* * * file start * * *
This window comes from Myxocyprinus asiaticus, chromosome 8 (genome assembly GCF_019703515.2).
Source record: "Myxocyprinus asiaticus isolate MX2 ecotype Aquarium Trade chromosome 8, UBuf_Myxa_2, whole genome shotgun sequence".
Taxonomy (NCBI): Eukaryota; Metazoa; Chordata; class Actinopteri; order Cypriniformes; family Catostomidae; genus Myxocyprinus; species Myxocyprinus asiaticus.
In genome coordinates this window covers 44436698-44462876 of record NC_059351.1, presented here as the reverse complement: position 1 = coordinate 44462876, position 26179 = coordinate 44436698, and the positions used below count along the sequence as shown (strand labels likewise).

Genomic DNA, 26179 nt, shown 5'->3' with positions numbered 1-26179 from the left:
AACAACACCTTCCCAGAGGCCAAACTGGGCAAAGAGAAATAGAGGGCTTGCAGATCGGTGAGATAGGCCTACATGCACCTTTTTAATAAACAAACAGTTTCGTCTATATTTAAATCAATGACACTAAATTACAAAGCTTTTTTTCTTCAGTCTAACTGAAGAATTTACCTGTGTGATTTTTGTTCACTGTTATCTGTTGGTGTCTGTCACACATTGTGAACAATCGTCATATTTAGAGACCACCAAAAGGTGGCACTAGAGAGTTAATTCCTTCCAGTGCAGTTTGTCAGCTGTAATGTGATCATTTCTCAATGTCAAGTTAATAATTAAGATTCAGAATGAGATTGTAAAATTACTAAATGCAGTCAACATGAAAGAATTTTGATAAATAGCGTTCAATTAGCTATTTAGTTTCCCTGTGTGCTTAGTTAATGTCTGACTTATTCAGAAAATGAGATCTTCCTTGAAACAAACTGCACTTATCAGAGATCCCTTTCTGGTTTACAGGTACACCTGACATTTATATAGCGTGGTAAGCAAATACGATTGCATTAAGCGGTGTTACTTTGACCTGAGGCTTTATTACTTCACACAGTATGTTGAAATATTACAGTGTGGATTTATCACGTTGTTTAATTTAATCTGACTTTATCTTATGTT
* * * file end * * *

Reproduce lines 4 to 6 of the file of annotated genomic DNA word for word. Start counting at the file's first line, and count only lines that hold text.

In genome coordinates this window covers 44436698-44462876 of record NC_059351.1, presented here as the reverse complement: position 1 = coordinate 44462876, position 26179 = coordinate 44436698, and the positions used below count along the sequence as shown (strand labels likewise).

Genomic DNA, 26179 nt, shown 5'->3' with positions numbered 1-26179 from the left:
AACAACACCTTCCCAGAGGCCAAACTGGGCAAAGAGAAATAGAGGGCTTGCAGATCGGTGAGATAGGCCTACATGCACCTTTTTAATAAACAAACAGTTTCGTCTATATTTAAATCAATGACACTAAATTACAAAGCTTTTTTTCTTCAGTCTAACTGAAGAATTTACCTGTGTGATTTTTGTTCACTGTTATCTGTTGGTGTCTGTCACACATTGTGAACAATCGTCATATTTAGAGACCACCAAAAGGTGGCACTAGAGAGTTAATTCCTTCCAGTGCAGTTTGTCAGCTGTAATGTGATCATTTCTCAATGTCAAGTTAATAATTAAGATTCAGAATGAGATTGTAAAATTACTAAATGCAGTCAACATGAAAGAATTTTGATAAATAGCGTTCAATTAGCTATTTAGTTTCCCTGTGTGCTTAGTTAATGTCTGACTTATTCAGAAAATGAGATCTTCCTTGAAACAAACTGCACTTATCAGAGATCCCTTTCTGGTTTACAGGTACACCTGACATTTATATAGCGTGGTAAGCAAATACGATTGCATTAAGCGGTGTTACTTTGACCTGAGGCTTTATTACTTCACACAGTATGTTGAAATATTACAGTGTGGATTTATCACGTTGTTTAATTTAATCTGACTTTATCTTATGTT